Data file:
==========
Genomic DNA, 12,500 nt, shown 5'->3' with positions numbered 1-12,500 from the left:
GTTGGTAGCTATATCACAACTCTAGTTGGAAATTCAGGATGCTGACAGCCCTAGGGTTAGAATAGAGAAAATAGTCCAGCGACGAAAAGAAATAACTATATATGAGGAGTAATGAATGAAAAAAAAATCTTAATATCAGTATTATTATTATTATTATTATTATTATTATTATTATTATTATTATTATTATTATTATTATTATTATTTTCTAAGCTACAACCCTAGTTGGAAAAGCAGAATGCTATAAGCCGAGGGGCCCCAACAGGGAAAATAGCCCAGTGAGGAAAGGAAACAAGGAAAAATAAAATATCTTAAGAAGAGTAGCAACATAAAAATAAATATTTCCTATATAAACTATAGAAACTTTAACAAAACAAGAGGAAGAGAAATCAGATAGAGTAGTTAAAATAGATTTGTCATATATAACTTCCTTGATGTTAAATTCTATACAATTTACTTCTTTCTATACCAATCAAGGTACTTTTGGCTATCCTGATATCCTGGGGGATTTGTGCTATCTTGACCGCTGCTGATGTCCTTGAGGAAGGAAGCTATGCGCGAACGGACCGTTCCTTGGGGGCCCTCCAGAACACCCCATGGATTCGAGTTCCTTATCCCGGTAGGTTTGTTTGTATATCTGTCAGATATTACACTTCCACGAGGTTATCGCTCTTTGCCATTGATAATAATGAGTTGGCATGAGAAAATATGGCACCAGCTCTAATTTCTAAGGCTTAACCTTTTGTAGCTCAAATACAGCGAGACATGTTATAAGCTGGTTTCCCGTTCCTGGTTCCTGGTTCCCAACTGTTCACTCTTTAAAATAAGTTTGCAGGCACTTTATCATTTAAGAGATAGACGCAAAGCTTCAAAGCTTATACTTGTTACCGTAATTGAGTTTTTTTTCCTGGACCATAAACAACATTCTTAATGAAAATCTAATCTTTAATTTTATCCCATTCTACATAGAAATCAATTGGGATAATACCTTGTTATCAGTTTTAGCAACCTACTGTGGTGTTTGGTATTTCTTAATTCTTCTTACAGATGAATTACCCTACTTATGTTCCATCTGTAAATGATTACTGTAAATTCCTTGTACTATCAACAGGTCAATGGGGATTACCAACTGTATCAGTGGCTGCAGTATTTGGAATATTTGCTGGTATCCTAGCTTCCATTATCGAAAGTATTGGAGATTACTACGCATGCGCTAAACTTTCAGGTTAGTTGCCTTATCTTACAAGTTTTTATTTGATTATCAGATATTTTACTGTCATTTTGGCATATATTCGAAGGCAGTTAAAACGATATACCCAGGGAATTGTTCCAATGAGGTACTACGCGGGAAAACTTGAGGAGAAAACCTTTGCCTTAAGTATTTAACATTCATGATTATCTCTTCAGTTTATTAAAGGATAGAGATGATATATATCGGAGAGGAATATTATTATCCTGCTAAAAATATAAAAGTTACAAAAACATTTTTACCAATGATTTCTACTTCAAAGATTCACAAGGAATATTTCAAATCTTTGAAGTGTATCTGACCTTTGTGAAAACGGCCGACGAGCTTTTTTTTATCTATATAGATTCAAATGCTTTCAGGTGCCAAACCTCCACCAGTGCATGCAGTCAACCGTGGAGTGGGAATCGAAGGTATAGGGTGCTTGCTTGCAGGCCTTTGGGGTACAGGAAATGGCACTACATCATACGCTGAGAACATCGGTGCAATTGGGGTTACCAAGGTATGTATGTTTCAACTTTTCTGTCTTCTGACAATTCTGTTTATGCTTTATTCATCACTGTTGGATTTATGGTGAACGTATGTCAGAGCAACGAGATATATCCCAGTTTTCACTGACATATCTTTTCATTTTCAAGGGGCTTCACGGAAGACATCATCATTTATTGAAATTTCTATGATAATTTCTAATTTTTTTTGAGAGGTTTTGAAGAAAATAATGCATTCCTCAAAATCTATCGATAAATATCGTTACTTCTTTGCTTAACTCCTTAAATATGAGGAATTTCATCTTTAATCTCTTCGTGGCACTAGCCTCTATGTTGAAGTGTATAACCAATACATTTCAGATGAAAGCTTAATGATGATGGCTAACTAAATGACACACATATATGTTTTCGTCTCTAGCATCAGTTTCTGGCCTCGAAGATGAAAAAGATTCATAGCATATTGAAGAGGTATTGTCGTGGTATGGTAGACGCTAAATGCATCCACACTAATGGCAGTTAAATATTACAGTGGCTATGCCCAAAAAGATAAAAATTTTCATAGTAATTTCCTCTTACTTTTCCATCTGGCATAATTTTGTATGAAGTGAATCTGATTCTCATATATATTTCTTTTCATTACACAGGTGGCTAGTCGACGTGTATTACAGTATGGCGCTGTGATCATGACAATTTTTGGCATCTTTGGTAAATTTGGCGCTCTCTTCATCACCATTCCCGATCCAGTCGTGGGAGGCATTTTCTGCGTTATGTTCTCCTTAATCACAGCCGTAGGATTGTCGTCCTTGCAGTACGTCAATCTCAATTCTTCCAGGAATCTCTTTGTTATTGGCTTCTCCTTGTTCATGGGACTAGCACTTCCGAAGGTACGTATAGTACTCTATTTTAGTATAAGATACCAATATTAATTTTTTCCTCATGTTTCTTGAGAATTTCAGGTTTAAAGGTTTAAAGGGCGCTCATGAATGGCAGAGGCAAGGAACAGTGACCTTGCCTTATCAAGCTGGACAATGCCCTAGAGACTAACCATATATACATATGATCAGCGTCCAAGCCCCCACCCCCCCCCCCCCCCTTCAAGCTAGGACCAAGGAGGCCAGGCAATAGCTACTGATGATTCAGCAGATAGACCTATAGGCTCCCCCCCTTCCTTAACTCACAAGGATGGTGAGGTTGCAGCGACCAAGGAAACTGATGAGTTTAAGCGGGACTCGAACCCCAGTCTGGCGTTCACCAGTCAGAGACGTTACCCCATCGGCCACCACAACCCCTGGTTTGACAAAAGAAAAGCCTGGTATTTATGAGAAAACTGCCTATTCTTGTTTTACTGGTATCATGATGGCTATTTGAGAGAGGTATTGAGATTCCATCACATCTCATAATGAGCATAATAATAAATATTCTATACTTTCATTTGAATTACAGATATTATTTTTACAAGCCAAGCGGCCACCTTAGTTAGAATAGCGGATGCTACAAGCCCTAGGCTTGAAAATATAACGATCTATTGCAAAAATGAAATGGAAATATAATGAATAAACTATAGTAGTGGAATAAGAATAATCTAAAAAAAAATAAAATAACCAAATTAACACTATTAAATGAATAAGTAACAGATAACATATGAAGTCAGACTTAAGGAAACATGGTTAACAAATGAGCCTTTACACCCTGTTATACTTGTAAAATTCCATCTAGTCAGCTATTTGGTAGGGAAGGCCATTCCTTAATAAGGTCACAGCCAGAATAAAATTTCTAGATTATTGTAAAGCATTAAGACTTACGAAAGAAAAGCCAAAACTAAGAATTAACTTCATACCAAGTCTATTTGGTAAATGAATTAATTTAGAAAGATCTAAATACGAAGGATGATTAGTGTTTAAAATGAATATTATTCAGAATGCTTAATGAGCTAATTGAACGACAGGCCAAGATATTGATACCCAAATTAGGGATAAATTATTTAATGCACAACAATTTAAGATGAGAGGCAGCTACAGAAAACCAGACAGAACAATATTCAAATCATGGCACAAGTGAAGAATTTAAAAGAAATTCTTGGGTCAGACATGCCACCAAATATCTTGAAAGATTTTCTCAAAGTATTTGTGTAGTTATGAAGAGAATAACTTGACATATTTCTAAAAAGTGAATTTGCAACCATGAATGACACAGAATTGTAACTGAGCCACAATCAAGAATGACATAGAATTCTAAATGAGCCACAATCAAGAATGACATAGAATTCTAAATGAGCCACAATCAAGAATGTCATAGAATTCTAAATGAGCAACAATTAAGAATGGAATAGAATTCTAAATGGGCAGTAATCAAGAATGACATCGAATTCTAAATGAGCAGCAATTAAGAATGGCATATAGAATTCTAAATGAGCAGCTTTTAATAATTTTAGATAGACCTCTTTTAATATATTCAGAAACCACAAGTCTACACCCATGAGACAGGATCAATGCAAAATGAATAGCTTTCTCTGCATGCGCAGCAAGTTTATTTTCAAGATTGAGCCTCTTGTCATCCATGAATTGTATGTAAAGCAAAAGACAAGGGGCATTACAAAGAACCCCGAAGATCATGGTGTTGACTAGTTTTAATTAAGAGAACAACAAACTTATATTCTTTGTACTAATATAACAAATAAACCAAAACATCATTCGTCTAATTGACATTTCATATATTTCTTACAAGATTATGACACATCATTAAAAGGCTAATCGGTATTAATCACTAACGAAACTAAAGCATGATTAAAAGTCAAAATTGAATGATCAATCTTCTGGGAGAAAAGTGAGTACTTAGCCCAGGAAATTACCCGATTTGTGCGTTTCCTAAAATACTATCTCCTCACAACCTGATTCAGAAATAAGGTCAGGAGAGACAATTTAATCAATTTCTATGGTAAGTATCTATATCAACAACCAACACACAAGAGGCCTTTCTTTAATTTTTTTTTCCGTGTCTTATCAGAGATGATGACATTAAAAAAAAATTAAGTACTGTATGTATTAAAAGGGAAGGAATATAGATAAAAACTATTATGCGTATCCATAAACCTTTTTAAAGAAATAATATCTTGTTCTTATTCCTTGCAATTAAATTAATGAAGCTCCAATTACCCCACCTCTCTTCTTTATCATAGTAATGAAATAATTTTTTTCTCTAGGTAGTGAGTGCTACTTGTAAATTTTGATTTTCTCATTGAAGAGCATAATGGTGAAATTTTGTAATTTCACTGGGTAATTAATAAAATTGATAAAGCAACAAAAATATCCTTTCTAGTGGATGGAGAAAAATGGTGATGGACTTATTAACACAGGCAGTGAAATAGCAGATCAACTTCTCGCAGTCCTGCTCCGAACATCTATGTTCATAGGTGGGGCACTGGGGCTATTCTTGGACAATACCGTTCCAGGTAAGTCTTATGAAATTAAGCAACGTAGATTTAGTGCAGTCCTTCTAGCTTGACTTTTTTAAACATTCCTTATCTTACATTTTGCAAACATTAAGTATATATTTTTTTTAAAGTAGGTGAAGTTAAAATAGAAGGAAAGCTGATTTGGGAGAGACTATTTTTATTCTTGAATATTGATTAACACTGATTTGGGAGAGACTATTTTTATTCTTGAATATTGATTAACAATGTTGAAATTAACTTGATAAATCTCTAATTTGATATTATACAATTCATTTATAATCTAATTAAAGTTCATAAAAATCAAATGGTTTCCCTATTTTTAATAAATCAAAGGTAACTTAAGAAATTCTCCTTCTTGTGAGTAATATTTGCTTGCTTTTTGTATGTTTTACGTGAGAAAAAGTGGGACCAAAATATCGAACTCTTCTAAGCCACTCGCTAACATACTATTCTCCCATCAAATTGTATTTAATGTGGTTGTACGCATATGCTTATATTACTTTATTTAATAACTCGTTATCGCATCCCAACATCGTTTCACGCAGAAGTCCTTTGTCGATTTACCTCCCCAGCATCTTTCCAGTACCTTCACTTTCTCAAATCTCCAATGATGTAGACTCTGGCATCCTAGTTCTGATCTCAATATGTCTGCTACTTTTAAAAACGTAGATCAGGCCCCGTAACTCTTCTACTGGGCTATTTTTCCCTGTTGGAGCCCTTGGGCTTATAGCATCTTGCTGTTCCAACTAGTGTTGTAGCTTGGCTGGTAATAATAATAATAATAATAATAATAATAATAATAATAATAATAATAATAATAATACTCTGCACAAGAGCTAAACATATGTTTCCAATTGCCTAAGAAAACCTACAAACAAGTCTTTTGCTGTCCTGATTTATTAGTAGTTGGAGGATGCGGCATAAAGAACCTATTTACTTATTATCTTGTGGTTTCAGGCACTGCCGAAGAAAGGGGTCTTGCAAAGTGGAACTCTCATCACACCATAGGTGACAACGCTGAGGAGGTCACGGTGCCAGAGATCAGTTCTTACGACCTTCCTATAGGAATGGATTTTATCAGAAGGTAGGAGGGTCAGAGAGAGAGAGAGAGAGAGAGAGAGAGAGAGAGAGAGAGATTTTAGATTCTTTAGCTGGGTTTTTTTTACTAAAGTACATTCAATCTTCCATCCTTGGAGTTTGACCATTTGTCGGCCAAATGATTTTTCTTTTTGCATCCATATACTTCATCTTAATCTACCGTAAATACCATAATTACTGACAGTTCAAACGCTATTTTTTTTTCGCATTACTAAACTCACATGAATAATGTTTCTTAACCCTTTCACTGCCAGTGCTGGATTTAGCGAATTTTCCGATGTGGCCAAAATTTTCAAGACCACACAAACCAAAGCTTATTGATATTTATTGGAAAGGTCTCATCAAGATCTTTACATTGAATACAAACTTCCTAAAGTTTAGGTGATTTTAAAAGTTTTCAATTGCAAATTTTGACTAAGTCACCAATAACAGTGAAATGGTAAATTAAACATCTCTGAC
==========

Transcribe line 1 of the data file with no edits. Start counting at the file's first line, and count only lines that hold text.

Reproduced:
Genomic DNA, 12,500 nt, shown 5'->3' with positions numbered 1-12,500 from the left: